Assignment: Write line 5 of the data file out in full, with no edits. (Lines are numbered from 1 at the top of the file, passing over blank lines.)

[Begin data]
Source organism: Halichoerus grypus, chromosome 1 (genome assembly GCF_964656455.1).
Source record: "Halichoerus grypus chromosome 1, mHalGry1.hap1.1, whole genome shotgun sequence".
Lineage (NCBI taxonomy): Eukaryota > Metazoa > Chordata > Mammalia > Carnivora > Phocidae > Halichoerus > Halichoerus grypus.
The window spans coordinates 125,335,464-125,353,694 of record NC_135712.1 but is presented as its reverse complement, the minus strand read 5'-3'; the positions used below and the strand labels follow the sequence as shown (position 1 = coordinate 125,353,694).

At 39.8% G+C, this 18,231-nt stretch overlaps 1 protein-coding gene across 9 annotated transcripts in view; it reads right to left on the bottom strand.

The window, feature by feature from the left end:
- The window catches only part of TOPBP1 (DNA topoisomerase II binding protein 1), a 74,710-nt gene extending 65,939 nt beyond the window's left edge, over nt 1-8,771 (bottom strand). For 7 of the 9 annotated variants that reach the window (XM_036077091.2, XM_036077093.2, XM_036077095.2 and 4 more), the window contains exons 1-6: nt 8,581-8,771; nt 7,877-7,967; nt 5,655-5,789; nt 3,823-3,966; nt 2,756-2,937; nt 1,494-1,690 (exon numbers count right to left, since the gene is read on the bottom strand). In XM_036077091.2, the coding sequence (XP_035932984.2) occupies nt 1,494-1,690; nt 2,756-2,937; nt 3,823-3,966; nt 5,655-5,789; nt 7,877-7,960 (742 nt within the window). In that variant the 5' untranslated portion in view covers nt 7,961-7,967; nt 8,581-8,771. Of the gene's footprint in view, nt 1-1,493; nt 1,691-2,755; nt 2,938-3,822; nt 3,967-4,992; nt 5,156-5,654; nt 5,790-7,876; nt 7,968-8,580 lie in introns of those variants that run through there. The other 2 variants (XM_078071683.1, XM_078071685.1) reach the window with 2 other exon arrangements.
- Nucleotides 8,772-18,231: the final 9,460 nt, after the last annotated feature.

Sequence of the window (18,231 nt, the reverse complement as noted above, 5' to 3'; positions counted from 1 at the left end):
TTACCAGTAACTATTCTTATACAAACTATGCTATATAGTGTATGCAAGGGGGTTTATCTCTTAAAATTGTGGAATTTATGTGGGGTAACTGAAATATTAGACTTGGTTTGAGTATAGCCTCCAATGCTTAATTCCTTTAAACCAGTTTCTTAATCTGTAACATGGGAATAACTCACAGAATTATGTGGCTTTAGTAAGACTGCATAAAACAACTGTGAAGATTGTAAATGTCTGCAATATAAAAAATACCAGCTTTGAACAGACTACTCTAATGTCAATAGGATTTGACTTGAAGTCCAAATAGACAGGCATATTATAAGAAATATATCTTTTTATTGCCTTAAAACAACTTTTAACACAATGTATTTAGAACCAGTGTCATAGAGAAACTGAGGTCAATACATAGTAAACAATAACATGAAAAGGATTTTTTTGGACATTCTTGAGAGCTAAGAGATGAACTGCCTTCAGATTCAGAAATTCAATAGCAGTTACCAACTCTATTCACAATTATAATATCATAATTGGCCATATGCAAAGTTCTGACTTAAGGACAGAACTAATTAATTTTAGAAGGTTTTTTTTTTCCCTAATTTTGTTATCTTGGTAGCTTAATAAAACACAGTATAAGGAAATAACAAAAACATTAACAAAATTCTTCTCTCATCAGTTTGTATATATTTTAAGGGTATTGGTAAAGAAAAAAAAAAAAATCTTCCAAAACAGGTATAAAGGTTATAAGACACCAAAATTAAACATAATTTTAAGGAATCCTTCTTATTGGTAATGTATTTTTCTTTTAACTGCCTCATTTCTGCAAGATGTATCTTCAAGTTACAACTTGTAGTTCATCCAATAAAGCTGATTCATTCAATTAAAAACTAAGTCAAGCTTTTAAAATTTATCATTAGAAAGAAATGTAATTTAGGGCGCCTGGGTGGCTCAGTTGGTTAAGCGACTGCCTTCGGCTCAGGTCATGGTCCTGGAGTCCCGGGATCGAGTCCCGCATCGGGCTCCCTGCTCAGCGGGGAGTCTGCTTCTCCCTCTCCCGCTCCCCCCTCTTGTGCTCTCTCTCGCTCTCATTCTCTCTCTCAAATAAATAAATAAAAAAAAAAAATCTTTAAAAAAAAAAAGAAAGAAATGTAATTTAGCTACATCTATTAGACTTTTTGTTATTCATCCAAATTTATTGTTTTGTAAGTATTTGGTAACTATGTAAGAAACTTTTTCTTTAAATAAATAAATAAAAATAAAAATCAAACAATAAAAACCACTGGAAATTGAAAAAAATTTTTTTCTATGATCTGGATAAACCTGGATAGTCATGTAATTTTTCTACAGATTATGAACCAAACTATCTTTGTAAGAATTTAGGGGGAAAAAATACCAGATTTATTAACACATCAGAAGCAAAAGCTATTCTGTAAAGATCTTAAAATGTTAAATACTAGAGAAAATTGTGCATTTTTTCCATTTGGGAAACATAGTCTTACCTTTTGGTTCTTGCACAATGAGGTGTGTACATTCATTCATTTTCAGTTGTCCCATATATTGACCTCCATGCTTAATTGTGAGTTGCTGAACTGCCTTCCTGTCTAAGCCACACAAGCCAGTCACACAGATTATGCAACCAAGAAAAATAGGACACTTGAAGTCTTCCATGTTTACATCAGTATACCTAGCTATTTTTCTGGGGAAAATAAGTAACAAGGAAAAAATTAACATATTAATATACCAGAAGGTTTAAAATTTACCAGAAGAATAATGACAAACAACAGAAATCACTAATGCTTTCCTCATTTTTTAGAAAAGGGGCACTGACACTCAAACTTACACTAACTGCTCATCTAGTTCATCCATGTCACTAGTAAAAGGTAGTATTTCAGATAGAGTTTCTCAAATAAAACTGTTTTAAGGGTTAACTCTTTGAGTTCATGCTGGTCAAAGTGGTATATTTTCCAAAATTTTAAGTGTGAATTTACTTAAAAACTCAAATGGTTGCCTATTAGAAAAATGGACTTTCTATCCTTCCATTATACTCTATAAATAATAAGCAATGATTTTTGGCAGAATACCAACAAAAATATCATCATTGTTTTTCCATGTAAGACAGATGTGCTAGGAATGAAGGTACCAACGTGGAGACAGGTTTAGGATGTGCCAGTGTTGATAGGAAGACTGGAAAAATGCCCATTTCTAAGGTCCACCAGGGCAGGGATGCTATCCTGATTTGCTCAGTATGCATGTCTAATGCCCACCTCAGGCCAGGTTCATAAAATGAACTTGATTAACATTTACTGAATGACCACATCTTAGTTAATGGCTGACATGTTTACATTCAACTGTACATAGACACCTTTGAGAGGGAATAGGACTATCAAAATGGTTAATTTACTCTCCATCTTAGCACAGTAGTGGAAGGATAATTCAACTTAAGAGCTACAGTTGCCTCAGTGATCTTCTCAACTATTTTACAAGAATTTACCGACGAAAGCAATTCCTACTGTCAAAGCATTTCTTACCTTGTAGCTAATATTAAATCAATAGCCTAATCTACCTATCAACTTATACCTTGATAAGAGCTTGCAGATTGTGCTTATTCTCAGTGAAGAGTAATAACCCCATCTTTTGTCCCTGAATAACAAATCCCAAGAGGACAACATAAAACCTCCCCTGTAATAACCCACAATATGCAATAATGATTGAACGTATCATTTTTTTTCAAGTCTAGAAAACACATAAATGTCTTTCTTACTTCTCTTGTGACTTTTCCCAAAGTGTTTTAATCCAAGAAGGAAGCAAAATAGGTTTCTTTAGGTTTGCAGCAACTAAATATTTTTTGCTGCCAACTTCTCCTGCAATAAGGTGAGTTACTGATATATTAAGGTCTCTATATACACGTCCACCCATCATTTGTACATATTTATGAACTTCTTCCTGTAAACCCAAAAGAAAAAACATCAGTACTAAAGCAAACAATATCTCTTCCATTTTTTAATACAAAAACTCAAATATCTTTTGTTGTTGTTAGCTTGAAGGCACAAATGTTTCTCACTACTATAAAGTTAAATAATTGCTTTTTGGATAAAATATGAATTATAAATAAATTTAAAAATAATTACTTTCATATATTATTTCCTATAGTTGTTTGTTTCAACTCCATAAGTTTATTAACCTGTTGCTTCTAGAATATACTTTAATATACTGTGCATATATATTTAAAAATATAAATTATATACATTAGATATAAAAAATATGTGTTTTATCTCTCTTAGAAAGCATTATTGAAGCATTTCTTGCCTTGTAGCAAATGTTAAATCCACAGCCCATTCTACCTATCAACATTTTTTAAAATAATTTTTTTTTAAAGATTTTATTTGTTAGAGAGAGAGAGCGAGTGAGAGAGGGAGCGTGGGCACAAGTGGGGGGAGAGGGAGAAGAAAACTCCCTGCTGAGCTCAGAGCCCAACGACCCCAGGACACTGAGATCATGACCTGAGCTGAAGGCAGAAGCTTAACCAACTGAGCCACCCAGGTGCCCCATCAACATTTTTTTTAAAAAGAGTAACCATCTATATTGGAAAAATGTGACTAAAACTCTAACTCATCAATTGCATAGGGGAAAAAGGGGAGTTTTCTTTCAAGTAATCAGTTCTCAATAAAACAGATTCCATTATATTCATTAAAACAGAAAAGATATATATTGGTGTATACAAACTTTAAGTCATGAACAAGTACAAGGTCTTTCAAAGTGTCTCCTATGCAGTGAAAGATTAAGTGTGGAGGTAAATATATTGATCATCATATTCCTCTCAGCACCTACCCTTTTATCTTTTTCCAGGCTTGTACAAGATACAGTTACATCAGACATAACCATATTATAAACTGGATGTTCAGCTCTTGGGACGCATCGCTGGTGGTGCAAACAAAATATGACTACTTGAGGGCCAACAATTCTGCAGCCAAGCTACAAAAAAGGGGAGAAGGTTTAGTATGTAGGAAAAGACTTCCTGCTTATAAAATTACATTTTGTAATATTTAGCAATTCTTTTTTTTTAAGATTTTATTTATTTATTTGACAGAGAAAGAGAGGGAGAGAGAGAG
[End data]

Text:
At 39.8% G+C, this 18,231-nt stretch overlaps 1 protein-coding gene across 9 annotated transcripts in view; it reads right to left on the bottom strand.